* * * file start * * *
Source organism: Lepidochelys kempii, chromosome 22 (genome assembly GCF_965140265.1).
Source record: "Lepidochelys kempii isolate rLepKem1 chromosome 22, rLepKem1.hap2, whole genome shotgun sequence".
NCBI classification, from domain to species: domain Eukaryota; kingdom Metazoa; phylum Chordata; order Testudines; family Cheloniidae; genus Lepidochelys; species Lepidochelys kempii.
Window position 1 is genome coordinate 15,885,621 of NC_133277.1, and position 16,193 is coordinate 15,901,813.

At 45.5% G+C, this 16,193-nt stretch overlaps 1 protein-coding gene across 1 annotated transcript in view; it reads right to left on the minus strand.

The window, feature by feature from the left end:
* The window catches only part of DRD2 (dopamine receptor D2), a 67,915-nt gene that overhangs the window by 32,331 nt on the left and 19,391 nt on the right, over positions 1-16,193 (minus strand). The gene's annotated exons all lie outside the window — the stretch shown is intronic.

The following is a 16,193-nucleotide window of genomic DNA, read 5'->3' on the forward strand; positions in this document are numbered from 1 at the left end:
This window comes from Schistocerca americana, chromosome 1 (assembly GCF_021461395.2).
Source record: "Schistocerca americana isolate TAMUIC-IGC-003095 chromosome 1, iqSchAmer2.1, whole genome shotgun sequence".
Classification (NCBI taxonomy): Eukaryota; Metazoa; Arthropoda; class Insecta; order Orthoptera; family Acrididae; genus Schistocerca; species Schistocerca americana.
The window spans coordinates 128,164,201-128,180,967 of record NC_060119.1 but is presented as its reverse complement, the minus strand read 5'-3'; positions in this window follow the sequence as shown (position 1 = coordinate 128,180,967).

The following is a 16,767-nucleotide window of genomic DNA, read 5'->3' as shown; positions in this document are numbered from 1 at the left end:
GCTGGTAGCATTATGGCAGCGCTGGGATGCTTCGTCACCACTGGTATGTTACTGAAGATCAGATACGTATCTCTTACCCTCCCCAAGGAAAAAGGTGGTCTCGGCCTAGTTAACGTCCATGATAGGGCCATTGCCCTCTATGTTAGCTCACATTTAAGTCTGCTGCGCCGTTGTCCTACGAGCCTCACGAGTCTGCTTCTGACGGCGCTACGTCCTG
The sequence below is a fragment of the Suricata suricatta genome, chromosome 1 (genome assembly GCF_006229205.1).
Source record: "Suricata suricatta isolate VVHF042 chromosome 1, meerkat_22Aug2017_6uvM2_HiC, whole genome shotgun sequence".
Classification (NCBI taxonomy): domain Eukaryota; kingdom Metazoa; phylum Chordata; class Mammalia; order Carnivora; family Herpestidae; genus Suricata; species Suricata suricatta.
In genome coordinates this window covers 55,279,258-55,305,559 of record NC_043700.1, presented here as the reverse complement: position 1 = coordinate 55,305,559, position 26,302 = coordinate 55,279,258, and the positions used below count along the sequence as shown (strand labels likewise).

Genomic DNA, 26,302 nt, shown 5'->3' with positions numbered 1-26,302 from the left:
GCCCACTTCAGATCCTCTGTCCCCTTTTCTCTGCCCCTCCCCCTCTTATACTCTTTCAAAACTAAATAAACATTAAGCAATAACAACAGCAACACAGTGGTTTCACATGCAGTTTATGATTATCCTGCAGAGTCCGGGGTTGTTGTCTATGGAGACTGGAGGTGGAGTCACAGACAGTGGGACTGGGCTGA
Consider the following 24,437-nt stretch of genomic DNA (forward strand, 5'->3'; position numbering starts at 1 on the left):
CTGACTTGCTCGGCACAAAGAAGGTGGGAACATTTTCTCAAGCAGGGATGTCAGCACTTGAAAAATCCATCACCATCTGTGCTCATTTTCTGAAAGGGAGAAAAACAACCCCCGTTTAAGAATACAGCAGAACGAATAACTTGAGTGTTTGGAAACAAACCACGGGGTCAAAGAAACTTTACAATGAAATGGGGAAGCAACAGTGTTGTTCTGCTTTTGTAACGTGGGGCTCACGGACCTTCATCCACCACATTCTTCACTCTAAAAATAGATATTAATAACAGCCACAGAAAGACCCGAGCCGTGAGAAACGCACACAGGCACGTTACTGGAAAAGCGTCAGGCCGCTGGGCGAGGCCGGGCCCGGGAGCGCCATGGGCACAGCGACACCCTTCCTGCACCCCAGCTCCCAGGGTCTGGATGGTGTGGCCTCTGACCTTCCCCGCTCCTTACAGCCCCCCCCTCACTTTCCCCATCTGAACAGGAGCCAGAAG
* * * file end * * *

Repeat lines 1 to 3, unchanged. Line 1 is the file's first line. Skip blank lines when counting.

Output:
Source organism: Lepidochelys kempii, chromosome 22 (genome assembly GCF_965140265.1).
Source record: "Lepidochelys kempii isolate rLepKem1 chromosome 22, rLepKem1.hap2, whole genome shotgun sequence".
NCBI classification, from domain to species: domain Eukaryota; kingdom Metazoa; phylum Chordata; order Testudines; family Cheloniidae; genus Lepidochelys; species Lepidochelys kempii.